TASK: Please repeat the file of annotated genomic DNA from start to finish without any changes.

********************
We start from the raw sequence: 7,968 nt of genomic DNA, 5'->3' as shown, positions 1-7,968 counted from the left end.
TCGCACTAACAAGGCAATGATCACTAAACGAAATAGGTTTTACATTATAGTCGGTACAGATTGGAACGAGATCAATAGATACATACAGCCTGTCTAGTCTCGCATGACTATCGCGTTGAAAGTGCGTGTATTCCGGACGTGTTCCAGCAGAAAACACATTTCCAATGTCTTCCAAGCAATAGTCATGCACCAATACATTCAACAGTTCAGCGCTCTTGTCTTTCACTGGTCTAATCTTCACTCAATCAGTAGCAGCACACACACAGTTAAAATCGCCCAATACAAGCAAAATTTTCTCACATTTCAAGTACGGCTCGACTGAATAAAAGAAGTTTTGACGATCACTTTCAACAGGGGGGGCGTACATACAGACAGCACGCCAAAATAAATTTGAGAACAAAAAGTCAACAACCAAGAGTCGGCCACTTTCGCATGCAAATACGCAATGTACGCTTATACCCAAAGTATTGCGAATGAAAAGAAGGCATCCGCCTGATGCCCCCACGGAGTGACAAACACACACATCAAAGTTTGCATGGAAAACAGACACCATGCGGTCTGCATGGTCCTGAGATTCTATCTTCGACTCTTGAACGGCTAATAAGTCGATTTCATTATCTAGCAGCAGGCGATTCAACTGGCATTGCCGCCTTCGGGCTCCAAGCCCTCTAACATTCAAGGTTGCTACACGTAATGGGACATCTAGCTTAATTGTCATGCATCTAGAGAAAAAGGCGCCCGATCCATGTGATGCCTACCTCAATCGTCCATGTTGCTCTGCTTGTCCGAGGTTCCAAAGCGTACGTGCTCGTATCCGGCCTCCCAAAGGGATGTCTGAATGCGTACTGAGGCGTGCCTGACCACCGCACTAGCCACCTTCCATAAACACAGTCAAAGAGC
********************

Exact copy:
We start from the raw sequence: 7,968 nt of genomic DNA, 5'->3' as shown, positions 1-7,968 counted from the left end.
TCGCACTAACAAGGCAATGATCACTAAACGAAATAGGTTTTACATTATAGTCGGTACAGATTGGAACGAGATCAATAGATACATACAGCCTGTCTAGTCTCGCATGACTATCGCGTTGAAAGTGCGTGTATTCCGGACGTGTTCCAGCAGAAAACACATTTCCAATGTCTTCCAAGCAATAGTCATGCACCAATACATTCAACAGTTCAGCGCTCTTGTCTTTCACTGGTCTAATCTTCACTCAATCAGTAGCAGCACACACACAGTTAAAATCGCCCAATACAAGCAAAATTTTCTCACATTTCAAGTACGGCTCGACTGAATAAAAGAAGTTTTGACGATCACTTTCAACAGGGGGGGCGTACATACAGACAGCACGCCAAAATAAATTTGAGAACAAAAAGTCAACAACCAAGAGTCGGCCACTTTCGCATGCAAATACGCAATGTACGCTTATACCCAAAGTATTGCGAATGAAAAGAAGGCATCCGCCTGATGCCCCCACGGAGTGACAAACACACACATCAAAGTTTGCATGGAAAACAGACACCATGCGGTCTGCATGGTCCTGAGATTCTATCTTCGACTCTTGAACGGCTAATAAGTCGATTTCATTATCTAGCAGCAGGCGATTCAACTGGCATTGCCGCCTTCGGGCTCCAAGCCCTCTAACATTCAAGGTTGCTACACGTAATGGGACATCTAGCTTAATTGTCATGCATCTAGAGAAAAAGGCGCCCGATCCATGTGATGCCTACCTCAATCGTCCATGTTGCTCTGCTTGTCCGAGGTTCCAAAGCGTACGTGCTCGTATCCGGCCTCCCAAAGGGATGTCTGAATGCGTACTGAGGCGTGCCTGACCACCGCACTAGCCACCTTCCATAAACACAGTCAAAGAGC